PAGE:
Slick, stylish, cool and a little soulless, Focus is an entertaining piece of old fashioned Hollywood moviemaking. Will Smith is the conman working the grift, while Margot Robbie is is protégée and sometime love interest who complicates things when the stakes are high. Glenn Ficarra and John Requa have created a film that sparkles from the outset but there isn’t enough depth to proceedings to make it truly memorable.
Riffing on ‘60s Ratpat style and Steven Soderbergh’s jazz cool from the likes of Ocean’s 11, Focus sees Will Smith use his movie star wattage in a way that he hasn’t in many years. He’s got the cool, but he keeps the swagger to a minimum as Nicky Spurgeon, the career crook who is always on the lookout for the next con. This might be Smith’s best film in over a decade and it’s good to see him branching out. Rising star Margot Robbie makes a good romantic foil for Smith and she’s able to sell the role of damsel in distress and cunning con-artist.
Writer-directors Glenn Ficarra and John Requa (Crazy Stupid Love) keep Focus moving along at a fast pace. They understand that movies like this are like a good con – if you don’t keep your audience diverted, then they’ll see the how the trick works. The smooth score and razor sharp editing means that Focus skips along without any flab. However, it’s too breezy and the film never feels fully formed. There’s not enough depth amongst the fashionable costumes and glitzy locations. The story has many twists and turns but each one is more contrived than the last and it never feels like there’s a real threat of danger.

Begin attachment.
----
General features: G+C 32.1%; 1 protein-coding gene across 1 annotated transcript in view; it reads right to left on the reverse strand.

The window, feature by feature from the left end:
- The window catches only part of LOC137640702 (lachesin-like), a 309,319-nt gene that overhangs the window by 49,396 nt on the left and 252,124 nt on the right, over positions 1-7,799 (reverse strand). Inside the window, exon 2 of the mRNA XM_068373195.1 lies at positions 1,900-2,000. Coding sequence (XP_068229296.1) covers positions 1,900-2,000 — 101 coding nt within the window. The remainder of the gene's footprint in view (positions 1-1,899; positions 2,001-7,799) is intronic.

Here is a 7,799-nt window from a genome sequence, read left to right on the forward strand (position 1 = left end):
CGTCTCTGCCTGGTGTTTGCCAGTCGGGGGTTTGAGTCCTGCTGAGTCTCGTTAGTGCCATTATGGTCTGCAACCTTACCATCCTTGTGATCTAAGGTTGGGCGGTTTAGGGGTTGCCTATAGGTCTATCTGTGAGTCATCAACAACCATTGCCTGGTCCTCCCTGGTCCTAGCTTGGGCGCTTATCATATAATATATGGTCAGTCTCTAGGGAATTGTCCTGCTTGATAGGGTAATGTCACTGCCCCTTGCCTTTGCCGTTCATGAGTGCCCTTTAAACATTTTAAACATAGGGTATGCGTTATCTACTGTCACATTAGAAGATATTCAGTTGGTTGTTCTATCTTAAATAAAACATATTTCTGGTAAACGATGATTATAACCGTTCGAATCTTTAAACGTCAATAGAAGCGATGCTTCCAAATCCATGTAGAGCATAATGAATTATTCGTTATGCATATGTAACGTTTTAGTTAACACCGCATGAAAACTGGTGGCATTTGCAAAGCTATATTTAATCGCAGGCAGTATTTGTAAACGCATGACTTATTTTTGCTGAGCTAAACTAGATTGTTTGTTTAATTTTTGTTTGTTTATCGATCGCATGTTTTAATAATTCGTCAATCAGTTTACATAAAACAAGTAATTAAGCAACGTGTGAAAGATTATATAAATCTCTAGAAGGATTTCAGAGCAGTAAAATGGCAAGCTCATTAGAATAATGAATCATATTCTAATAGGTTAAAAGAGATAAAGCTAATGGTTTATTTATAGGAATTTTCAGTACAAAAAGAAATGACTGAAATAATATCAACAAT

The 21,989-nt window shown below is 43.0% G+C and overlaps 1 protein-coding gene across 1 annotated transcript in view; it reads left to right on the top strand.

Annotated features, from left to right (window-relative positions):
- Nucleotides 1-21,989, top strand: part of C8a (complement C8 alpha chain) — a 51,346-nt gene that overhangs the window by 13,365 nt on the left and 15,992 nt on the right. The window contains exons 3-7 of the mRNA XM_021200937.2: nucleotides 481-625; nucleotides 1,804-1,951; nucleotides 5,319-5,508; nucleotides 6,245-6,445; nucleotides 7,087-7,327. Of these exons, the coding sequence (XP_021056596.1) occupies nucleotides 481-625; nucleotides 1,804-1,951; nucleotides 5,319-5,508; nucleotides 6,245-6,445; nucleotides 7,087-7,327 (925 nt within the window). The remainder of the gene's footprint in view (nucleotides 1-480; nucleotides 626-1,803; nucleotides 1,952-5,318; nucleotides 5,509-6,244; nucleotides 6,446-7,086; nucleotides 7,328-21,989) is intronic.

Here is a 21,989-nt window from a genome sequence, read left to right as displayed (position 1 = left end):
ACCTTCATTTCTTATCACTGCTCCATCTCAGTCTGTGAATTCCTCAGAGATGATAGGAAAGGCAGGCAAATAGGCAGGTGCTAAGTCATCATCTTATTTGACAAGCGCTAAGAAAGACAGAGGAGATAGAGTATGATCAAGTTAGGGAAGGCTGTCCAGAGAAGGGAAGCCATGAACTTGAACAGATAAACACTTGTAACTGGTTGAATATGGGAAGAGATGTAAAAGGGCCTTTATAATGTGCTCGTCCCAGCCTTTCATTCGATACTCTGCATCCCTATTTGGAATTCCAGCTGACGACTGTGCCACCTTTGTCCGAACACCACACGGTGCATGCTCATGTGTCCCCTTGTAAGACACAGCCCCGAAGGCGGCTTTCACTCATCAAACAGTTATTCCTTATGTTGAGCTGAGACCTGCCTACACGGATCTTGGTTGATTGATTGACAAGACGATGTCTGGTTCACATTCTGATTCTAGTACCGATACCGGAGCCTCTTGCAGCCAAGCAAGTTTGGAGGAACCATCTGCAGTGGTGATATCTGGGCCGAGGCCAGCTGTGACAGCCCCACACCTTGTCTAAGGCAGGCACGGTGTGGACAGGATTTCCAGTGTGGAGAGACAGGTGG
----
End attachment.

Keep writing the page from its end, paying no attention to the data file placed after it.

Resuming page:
Focus is a diverting piece of entertainment that cruises on the movie star cool of Will Smith and Margot Robbie. It hits the mark for a conman movie but it lacks the requisite gravitas to make it come across as anything other than light entertainment.
The Focus blu-ray comes with a selection of featurettes looking at different aspects of the film from the grift to the stars. Like the film, it’s all very diverting and a little superficial.